Oil price shocks and macroeconomic policy in resource-rich emerging economies

Omotosho, Samson Babatunde (2021) Oil price shocks and macroeconomic policy in resource-rich emerging economies. PhD thesis, University of Glasgow.

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This thesis is a collection of three papers aimed at investigating the macroeconomic effects of oil price shocks on resource-rich economies as well as the appropriate policy responses for ameliorating such effects. The first paper begins by examining the implications of physical capital and oil intensity of domestic production for the response of a small open economy to an oil price shock. Building on the work by Ferrero and Seneca (JMCB 2019), we find that the introduction of physical capital amplifies the responses of output and inflation to oil price shocks whereas the effects are attenuated by the oil intensity in domestic production. Also, our results reveal that the added features are important for the response of monetary policy to an oil price shock. Under our model set up, the optimal monetary policy response requires that the central bank keeps an eye not only on output and inflation, but also the exchange rate. These results highlight the need for cautious interpretation of the quantitative impacts of an oil price shock generated based on New Keynesian models of oil producing economies that abstract from capital. Paper 2 studies the role of oil price shocks in driving business cycle fluctuations of an oil-producing emerging economy with an inefficient fuel subsidy regime. Results from our estimated DSGE model for the Nigerian economy show that output fluctuations are driven mainly by oil and monetary policy shocks in the short run. However, oil shocks play a less prominent role in driving inflation dynamics owing partly to the low pass-through effect of international oil price into domestic prices implied by the fuel subsidy regime. While we find the core inflation-based Taylor rule optimal, we demonstrate that the Central Bank of Nigeria (CBN) faces a dilemma of either stabilising output or inflation in the face of an adverse oil price shock. Simulation results show that an “across-the-board” monetary policy strategy does not exist for dealing with an oil price shock in the resource-rich economy; thus, it is important that the CBN is aware of the observed trade-offs. The last paper investigates monetary-fiscal interactions in a resource-rich emerging economy whose fiscal policy is largely driven by resource-related flows. To achieve this, we analyse Nigeria’s experience over the last two decades by developing and estimating a suitable DSGE model. Our results provide convincing evidence of an active monetary and passive fiscal policy over the full sample. Furthermore, we confirm the presence of revenue substitution; a phenomenon that alters the "automatic stabilisers" role of fiscal policy in the resource-rich economy. The 2008/09 global financial crisis did not significantly alter these findings. However, our results are sensitive to (i) the response of fiscal policy to resource-related flows and (ii) the response of monetary policy to exchange rate.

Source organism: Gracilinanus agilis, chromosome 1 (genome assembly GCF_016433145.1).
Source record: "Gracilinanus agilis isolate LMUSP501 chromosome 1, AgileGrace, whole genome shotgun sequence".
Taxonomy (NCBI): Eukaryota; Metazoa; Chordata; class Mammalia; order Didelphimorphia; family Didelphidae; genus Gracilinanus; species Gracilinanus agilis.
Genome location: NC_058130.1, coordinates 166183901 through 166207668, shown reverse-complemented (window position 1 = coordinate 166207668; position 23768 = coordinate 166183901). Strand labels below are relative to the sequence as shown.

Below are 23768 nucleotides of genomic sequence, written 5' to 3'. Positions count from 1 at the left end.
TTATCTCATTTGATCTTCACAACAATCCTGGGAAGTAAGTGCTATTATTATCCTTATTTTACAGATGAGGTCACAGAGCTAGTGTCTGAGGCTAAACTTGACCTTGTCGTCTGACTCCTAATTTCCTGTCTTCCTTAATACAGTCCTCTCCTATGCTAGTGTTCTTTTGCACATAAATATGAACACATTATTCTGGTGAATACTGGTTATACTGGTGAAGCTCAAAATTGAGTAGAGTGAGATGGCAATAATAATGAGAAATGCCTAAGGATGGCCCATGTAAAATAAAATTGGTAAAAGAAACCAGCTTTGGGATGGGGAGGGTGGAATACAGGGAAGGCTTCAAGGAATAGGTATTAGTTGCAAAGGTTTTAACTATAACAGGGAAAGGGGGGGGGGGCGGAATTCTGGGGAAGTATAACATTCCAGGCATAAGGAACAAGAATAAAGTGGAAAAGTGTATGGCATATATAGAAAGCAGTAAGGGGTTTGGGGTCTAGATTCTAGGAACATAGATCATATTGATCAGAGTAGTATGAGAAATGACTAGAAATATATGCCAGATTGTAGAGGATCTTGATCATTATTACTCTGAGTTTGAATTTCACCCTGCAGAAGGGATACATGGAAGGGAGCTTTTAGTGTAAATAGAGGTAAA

Item Type: Thesis (PhD)
Qualification Level: Doctoral
Keywords: Oil price shocks, monetary policy, resource-rich economies, DSGE.
Subjects: H Social Sciences > HB Economic Theory
Colleges/Schools: College of Social Sciences > Adam Smith Business School > Economics
Supervisor's Name: Dennis, Professor Richard and Nolan, Professor Charles
Date of Award: 2021
Depositing User: Mr Babatunde S. Omotosho
Unique ID: glathesis:2021-81953
Copyright: Copyright of this thesis is held by the author.
Date Deposited: 29 Jan 2021 09:59
Last Modified: 16 Feb 2021 08:24
Thesis DOI: 10.5525/gla.thesis.81953
URI: http://theses.gla.ac.uk/id/eprint/81953

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